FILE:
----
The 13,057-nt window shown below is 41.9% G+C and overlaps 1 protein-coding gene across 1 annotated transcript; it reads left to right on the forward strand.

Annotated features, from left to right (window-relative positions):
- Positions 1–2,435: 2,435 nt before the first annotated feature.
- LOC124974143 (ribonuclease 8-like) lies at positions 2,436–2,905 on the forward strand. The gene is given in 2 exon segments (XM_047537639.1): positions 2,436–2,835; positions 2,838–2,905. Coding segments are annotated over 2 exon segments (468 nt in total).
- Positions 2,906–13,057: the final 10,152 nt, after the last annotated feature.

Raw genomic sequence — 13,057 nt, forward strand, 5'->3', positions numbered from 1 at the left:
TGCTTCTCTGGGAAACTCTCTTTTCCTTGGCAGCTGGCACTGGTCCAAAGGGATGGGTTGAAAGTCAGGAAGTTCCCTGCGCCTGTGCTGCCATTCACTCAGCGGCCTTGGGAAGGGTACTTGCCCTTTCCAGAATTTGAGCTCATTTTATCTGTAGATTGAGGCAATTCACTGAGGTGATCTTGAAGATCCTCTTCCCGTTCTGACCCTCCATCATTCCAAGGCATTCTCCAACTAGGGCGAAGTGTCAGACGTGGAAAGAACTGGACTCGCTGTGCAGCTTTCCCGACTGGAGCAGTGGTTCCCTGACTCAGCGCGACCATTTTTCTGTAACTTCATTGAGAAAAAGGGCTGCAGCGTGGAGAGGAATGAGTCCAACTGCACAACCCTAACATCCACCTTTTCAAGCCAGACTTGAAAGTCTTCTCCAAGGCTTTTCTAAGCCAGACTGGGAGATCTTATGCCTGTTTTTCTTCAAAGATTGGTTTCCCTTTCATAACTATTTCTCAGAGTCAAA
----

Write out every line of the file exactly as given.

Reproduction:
The 13,057-nt window shown below is 41.9% G+C and overlaps 1 protein-coding gene across 1 annotated transcript; it reads left to right on the forward strand.

Annotated features, from left to right (window-relative positions):
- Positions 1–2,435: 2,435 nt before the first annotated feature.
- LOC124974143 (ribonuclease 8-like) lies at positions 2,436–2,905 on the forward strand. The gene is given in 2 exon segments (XM_047537639.1): positions 2,436–2,835; positions 2,838–2,905. Coding segments are annotated over 2 exon segments (468 nt in total).
- Positions 2,906–13,057: the final 10,152 nt, after the last annotated feature.

Raw genomic sequence — 13,057 nt, forward strand, 5'->3', positions numbered from 1 at the left:
TGCTTCTCTGGGAAACTCTCTTTTCCTTGGCAGCTGGCACTGGTCCAAAGGGATGGGTTGAAAGTCAGGAAGTTCCCTGCGCCTGTGCTGCCATTCACTCAGCGGCCTTGGGAAGGGTACTTGCCCTTTCCAGAATTTGAGCTCATTTTATCTGTAGATTGAGGCAATTCACTGAGGTGATCTTGAAGATCCTCTTCCCGTTCTGACCCTCCATCATTCCAAGGCATTCTCCAACTAGGGCGAAGTGTCAGACGTGGAAAGAACTGGACTCGCTGTGCAGCTTTCCCGACTGGAGCAGTGGTTCCCTGACTCAGCGCGACCATTTTTCTGTAACTTCATTGAGAAAAAGGGCTGCAGCGTGGAGAGGAATGAGTCCAACTGCACAACCCTAACATCCACCTTTTCAAGCCAGACTTGAAAGTCTTCTCCAAGGCTTTTCTAAGCCAGACTGGGAGATCTTATGCCTGTTTTTCTTCAAAGATTGGTTTCCCTTTCATAACTATTTCTCAGAGTCAAA